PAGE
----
Friday, December 14, 2007

Life without throw-away plastic bags

Government of Kerala has banned the use of plastic bags thinner than 30 microns in the state. From what I see around me the ban is still a 'work in progress'. The simple reason why retail stores do not want to move on to thicker plastic bags is that they do not want to spend more money on the plastic bags.

The incremental increase in cost per bag might be low but the total incremental expense incurred in going for the thicker bags is not. Additionally since shop keepers normally buy their plastic bags in bulk they will have to bear total incremental cost upfront and this makes them reluctant to make the shift. Moreover this additional cost has to come out of the retailer's profit as they will not be able to transfer this to the cost of the products they sell as the per bag cost increment is low and any price rise will not be justifiable.

Alternative options like paper bags, jute bags are expensive and would not be viable for any products that do not sell at high margins. They might work out fine in textile showrooms, luxury products stores, gift showrooms etc but not in a grocery store or a vegetable stall or a milk stall. So how do you make the shift? Implementing the govt rule might be very expensive in the short run. Is just a shift to thicker bags enough?

The idea behind moving to thicker plastic bags is that the thicker bags can be recycled as opposed to the thinner ones. But they have to be recycled for the ban to make any sense. Throwing the bag along with the household garbage does in fact cause more problems than throwing away the older thinner bags.Plastic is non bio-degradable and remains in the environment and cause different kinds of problems ranging from clogged drainages to creation of potent carcinogens when burnt.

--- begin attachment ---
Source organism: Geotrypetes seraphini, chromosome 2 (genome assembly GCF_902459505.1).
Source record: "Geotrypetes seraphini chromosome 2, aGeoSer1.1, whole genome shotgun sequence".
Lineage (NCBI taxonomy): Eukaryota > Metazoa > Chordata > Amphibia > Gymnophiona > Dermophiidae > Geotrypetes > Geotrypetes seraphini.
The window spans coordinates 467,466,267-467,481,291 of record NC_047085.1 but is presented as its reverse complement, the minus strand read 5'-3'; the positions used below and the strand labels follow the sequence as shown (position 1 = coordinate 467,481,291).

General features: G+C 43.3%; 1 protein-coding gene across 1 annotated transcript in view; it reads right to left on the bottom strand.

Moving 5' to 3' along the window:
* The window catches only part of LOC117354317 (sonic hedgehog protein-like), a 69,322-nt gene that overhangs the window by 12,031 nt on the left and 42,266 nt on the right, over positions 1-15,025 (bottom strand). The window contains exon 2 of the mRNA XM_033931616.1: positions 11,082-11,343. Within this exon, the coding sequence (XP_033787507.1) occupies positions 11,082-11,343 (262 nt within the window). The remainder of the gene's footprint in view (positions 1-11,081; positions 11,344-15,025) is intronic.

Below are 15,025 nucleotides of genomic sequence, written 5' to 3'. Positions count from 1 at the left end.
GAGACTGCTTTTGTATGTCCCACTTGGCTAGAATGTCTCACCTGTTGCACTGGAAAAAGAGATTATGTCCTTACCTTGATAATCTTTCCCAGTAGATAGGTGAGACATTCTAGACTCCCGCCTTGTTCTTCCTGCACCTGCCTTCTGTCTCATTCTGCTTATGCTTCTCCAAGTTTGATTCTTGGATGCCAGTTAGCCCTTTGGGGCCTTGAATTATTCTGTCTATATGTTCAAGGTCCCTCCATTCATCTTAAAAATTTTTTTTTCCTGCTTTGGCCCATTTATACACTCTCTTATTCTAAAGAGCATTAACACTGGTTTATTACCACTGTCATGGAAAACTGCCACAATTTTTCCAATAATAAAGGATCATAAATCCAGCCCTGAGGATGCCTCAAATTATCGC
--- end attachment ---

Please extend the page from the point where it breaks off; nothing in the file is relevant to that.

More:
Unless people seriously understand the reason why the thinner bags were banned and realize the importance of reusing or recycling plastic bags the ban would just be a waste of public money by enforcements and private money by loss of profit. In addition to enforcing the ban government should also focus on conveying to the general public the reasons behind the ban and importance of recycling and other good environmental practices.

Once consumers decide to cut down on their use of plastic bags the demand curve will fall drastically and this can lead to the desired effects of the ban. Ever since I started living on my own, i.e. since April 2006, I have been successfully following a no-plastic-bag policy in my house. I simply stopped getting plastic bags when I buy anything. Instead I carry durable, reusable, heavy duty bags when I go shopping. The bags I have are made of plastic and have lasted for the last 1 1/2 years. If I forget to take the bag I carry the goods back to the car or back home (if from a nearby store) in my arms as a punishment for forgetting the bags :).

Remember - plastic is bad for several reasons - environmental problems, health problems, civic problems. So avoid plastic as much as possible, reuse if unavoidable and recycle if not reusable. And yes - it is possible to avoid it almost completely as I have successfully demonstrated with the small experiment with my life since April 2006.